Lithuanian archaeologists know how to keep a secret - they waited 13 years before revealing they had discovered treasures worth more than $100 million in the Vilnius Cathedral.

The cache, shown this week to President Valdas Adamkus and other top officials, includes hundreds of jewels, gold goblets and church artifacts dating back to the 16th century.Workers came across part of the treasure in 1985, when Lithuania was still part of the Soviet Union, while fitting the cathedral with air conditioning. Archaeologists were then brought in to explore further, and they found the rest.

It was a stunning find, one of the archaeologists, Romualdas Budrys, director of the Lithuanian Museum of Art, recalled Friday.

"We were searching with ultrasound equipment and suddenly the sound changed," he said. "So, we broke one brick wall and were blinded by the shining of gold. I still remember the pale faces of my colleagues."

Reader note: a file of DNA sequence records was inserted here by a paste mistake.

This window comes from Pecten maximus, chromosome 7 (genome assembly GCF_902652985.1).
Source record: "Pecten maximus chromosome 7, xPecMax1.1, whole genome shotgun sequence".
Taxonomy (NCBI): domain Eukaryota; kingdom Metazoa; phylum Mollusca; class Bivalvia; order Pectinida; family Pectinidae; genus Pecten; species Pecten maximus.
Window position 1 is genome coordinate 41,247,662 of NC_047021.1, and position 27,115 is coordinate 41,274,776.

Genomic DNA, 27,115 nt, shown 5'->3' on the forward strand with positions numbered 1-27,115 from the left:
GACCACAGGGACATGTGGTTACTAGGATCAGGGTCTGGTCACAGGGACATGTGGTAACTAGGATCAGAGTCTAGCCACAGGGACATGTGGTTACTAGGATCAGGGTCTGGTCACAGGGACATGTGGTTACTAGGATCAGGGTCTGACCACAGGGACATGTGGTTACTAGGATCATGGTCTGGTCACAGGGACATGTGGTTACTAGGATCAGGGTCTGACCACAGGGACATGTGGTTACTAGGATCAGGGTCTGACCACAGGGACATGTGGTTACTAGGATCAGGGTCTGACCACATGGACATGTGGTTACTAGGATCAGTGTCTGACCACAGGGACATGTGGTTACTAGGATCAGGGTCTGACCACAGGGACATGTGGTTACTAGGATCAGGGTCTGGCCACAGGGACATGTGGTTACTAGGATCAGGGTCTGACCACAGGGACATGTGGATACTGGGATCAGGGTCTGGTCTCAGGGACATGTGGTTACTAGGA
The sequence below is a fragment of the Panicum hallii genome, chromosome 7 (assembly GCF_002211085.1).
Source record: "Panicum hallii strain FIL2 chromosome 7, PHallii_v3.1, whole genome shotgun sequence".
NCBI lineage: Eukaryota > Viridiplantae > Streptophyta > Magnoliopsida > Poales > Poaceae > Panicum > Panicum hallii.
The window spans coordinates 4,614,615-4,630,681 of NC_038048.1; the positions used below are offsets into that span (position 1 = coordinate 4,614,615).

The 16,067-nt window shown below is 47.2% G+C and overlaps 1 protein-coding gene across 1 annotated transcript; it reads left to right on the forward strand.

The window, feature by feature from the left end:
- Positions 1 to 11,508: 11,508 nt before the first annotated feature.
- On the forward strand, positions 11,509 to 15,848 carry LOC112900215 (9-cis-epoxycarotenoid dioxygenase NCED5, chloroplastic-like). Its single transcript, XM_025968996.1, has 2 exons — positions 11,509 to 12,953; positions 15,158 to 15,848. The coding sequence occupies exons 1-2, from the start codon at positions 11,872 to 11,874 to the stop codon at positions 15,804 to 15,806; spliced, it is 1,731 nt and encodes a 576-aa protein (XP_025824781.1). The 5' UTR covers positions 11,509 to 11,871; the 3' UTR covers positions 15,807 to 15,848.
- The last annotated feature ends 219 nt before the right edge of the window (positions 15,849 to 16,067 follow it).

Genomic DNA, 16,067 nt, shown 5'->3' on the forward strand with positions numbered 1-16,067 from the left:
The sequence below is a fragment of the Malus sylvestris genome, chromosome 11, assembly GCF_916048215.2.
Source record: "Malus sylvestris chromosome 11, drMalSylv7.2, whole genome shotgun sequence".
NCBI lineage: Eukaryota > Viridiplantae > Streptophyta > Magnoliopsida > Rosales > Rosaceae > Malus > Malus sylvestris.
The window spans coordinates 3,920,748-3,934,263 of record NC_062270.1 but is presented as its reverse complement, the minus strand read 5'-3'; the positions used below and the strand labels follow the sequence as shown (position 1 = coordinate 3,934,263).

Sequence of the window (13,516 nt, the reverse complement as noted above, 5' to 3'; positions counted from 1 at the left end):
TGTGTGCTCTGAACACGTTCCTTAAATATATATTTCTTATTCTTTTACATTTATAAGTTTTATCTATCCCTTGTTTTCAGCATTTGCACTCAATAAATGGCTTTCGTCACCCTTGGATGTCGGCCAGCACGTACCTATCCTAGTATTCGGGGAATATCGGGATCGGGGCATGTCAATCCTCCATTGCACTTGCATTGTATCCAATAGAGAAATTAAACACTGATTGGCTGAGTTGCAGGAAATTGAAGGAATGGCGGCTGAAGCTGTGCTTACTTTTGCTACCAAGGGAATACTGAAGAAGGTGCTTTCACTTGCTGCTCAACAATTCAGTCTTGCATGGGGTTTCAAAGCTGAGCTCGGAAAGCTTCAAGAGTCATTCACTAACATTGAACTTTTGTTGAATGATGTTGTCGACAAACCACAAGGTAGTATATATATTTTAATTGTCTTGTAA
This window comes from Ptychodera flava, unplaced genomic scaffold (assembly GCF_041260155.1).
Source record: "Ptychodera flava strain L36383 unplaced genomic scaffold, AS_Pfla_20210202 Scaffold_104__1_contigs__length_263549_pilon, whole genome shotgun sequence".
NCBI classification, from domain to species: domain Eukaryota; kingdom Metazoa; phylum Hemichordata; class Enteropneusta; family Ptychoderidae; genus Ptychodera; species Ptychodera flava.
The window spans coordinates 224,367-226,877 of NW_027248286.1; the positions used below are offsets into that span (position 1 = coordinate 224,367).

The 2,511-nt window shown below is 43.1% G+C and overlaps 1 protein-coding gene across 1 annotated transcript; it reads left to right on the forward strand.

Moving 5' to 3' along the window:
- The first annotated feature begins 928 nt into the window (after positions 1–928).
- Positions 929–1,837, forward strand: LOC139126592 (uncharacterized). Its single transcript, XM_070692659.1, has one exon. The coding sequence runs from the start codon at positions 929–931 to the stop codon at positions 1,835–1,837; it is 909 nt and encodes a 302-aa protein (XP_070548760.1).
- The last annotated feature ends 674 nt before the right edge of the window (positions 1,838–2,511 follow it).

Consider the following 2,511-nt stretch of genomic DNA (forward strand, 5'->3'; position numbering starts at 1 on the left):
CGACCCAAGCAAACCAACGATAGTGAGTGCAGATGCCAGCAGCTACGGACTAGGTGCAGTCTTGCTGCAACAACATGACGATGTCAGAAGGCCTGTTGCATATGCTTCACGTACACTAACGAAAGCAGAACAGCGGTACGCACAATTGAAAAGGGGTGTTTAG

They informed the Lithuanian Ministry of Culture about the find but vowed not to tell Soviet authorities, fearing it might be confiscated. Withholding such information from the Kremlin was a risky move.

"In those days, our tongues were our greatest enemies. But we managed to keep the secret until safer times," Budrys said.

He did not say why they waited nearly seven years after independence to make the find public or where it had been kept all that time.

Archaeologists believe the treasure was hidden in 1655 when Russian troops stormed Vilnius, which was then part of a Lithuanian-Polish political union.

Lithuanian state authorities said they plan to exhibit the treasure, which Lithuanian experts estimate is worth more than $100 million.